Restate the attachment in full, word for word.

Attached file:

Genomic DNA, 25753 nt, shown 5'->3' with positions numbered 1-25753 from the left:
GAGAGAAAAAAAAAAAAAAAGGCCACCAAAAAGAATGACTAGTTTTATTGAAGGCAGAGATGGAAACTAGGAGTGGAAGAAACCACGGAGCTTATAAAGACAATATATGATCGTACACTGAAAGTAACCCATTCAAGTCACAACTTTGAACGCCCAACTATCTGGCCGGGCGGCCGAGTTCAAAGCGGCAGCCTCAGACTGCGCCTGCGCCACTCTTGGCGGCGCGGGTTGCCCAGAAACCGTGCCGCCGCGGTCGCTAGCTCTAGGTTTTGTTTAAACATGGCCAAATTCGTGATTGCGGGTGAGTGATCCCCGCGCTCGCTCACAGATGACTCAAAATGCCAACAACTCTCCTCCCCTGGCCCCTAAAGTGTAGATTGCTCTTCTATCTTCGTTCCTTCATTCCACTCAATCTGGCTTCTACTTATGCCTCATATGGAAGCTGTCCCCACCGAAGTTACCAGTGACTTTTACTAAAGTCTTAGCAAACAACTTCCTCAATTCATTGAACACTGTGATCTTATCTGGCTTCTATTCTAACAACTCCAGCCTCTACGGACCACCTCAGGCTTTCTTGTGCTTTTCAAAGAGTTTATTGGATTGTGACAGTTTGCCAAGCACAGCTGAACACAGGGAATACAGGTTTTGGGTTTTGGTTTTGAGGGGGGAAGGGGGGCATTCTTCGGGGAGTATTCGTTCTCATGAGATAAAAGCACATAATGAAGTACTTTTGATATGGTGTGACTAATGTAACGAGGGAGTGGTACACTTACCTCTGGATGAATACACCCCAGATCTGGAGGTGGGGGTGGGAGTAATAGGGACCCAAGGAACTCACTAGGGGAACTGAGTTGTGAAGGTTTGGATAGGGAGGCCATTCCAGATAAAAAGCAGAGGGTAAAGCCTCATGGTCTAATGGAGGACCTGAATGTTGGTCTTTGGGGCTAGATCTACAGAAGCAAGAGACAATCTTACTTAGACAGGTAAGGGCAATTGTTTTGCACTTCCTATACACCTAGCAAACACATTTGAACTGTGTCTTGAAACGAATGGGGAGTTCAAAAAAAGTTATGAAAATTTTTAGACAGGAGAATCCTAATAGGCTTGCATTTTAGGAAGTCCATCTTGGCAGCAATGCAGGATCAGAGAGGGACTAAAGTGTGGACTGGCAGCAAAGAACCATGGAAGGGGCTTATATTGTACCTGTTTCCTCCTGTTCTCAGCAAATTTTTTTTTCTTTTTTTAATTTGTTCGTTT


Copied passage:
Genomic DNA, 25753 nt, shown 5'->3' with positions numbered 1-25753 from the left:
GAGAGAAAAAAAAAAAAAAAGGCCACCAAAAAGAATGACTAGTTTTATTGAAGGCAGAGATGGAAACTAGGAGTGGAAGAAACCACGGAGCTTATAAAGACAATATATGATCGTACACTGAAAGTAACCCATTCAAGTCACAACTTTGAACGCCCAACTATCTGGCCGGGCGGCCGAGTTCAAAGCGGCAGCCTCAGACTGCGCCTGCGCCACTCTTGGCGGCGCGGGTTGCCCAGAAACCGTGCCGCCGCGGTCGCTAGCTCTAGGTTTTGTTTAAACATGGCCAAATTCGTGATTGCGGGTGAGTGATCCCCGCGCTCGCTCACAGATGACTCAAAATGCCAACAACTCTCCTCCCCTGGCCCCTAAAGTGTAGATTGCTCTTCTATCTTCGTTCCTTCATTCCACTCAATCTGGCTTCTACTTATGCCTCATATGGAAGCTGTCCCCACCGAAGTTACCAGTGACTTTTACTAAAGTCTTAGCAAACAACTTCCTCAATTCATTGAACACTGTGATCTTATCTGGCTTCTATTCTAACAACTCCAGCCTCTACGGACCACCTCAGGCTTTCTTGTGCTTTTCAAAGAGTTTATTGGATTGTGACAGTTTGCCAAGCACAGCTGAACACAGGGAATACAGGTTTTGGGTTTTGGTTTTGAGGGGGGAAGGGGGGCATTCTTCGGGGAGTATTCGTTCTCATGAGATAAAAGCACATAATGAAGTACTTTTGATATGGTGTGACTAATGTAACGAGGGAGTGGTACACTTACCTCTGGATGAATACACCCCAGATCTGGAGGTGGGGGTGGGAGTAATAGGGACCCAAGGAACTCACTAGGGGAACTGAGTTGTGAAGGTTTGGATAGGGAGGCCATTCCAGATAAAAAGCAGAGGGTAAAGCCTCATGGTCTAATGGAGGACCTGAATGTTGGTCTTTGGGGCTAGATCTACAGAAGCAAGAGACAATCTTACTTAGACAGGTAAGGGCAATTGTTTTGCACTTCCTATACACCTAGCAAACACATTTGAACTGTGTCTTGAAACGAATGGGGAGTTCAAAAAAAGTTATGAAAATTTTTAGACAGGAGAATCCTAATAGGCTTGCATTTTAGGAAGTCCATCTTGGCAGCAATGCAGGATCAGAGAGGGACTAAAGTGTGGACTGGCAGCAAAGAACCATGGAAGGGGCTTATATTGTACCTGTTTCCTCCTGTTCTCAGCAAATTTTTTTTTCTTTTTTTAATTTGTTCGTTT